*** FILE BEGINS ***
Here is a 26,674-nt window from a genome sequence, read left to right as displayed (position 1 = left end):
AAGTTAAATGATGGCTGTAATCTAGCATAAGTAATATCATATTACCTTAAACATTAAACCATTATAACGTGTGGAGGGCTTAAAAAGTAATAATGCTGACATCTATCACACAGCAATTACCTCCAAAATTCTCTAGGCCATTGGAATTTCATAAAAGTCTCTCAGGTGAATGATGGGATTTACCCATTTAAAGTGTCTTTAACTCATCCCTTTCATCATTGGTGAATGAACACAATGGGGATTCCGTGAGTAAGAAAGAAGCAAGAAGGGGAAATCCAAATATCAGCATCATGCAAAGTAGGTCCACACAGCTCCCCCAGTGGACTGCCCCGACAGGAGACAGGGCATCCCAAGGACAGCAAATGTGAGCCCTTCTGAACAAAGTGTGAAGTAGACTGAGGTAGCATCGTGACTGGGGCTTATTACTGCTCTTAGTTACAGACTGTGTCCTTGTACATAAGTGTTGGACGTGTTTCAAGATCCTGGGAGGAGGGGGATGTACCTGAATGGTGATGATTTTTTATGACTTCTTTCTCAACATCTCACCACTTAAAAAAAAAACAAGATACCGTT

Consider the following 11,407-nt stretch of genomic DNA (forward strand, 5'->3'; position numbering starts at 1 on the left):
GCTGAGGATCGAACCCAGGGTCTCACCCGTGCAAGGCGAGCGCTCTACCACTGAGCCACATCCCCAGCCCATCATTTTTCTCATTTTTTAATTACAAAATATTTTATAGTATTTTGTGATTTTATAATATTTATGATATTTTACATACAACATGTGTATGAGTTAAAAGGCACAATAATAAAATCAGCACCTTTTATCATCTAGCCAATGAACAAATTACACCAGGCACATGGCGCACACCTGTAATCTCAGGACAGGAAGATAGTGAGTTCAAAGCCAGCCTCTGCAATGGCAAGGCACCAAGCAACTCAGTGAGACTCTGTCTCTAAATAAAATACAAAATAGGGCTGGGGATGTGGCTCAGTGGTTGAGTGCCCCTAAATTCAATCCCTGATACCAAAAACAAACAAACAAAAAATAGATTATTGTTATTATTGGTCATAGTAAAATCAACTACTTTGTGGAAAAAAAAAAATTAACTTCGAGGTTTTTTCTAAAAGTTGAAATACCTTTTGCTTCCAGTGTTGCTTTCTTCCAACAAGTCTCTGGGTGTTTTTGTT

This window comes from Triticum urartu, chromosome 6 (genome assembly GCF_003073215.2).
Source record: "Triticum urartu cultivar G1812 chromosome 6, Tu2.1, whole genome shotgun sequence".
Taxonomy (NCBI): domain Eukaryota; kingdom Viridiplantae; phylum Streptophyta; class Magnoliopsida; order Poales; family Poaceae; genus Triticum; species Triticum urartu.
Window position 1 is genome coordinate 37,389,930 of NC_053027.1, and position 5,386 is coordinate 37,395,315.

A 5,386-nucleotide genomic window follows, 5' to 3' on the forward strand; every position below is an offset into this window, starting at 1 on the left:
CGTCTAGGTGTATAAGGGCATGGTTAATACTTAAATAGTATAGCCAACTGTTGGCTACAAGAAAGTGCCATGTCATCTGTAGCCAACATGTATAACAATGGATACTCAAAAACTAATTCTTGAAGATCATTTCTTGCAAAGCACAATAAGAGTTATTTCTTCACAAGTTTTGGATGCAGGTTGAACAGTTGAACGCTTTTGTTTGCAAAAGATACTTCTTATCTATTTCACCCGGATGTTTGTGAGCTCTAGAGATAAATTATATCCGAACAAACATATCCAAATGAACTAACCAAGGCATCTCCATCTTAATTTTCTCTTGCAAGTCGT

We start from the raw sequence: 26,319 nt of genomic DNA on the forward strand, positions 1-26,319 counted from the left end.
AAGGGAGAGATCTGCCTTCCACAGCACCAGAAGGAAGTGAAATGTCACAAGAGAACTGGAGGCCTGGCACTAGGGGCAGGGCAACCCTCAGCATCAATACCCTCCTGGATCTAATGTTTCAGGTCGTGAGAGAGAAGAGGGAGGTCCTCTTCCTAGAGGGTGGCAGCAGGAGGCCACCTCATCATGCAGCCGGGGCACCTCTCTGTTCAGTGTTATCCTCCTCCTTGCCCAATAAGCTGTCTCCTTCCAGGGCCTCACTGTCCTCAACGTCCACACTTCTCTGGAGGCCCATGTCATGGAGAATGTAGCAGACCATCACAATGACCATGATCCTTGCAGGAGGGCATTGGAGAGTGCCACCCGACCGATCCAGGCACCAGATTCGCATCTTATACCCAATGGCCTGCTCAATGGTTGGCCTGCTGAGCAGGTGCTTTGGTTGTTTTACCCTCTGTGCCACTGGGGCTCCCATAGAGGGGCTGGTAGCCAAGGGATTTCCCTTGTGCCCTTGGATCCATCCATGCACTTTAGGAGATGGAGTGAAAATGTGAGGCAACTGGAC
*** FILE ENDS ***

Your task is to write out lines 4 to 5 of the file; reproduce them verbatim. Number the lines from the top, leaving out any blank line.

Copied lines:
GCTGAGGATCGAACCCAGGGTCTCACCCGTGCAAGGCGAGCGCTCTACCACTGAGCCACATCCCCAGCCCATCATTTTTCTCATTTTTTAATTACAAAATATTTTATAGTATTTTGTGATTTTATAATATTTATGATATTTTACATACAACATGTGTATGAGTTAAAAGGCACAATAATAAAATCAGCACCTTTTATCATCTAGCCAATGAACAAATTACACCAGGCACATGGCGCACACCTGTAATCTCAGGACAGGAAGATAGTGAGTTCAAAGCCAGCCTCTGCAATGGCAAGGCACCAAGCAACTCAGTGAGACTCTGTCTCTAAATAAAATACAAAATAGGGCTGGGGATGTGGCTCAGTGGTTGAGTGCCCCTAAATTCAATCCCTGATACCAAAAACAAACAAACAAAAAATAGATTATTGTTATTATTGGTCATAGTAAAATCAACTACTTTGTGGAAAAAAAAAAATTAACTTCGAGGTTTTTTCTAAAAGTTGAAATACCTTTTGCTTCCAGTGTTGCTTTCTTCCAACAAGTCTCTGGGTGTTTTTGTT

This window comes from Triticum urartu, chromosome 6 (genome assembly GCF_003073215.2).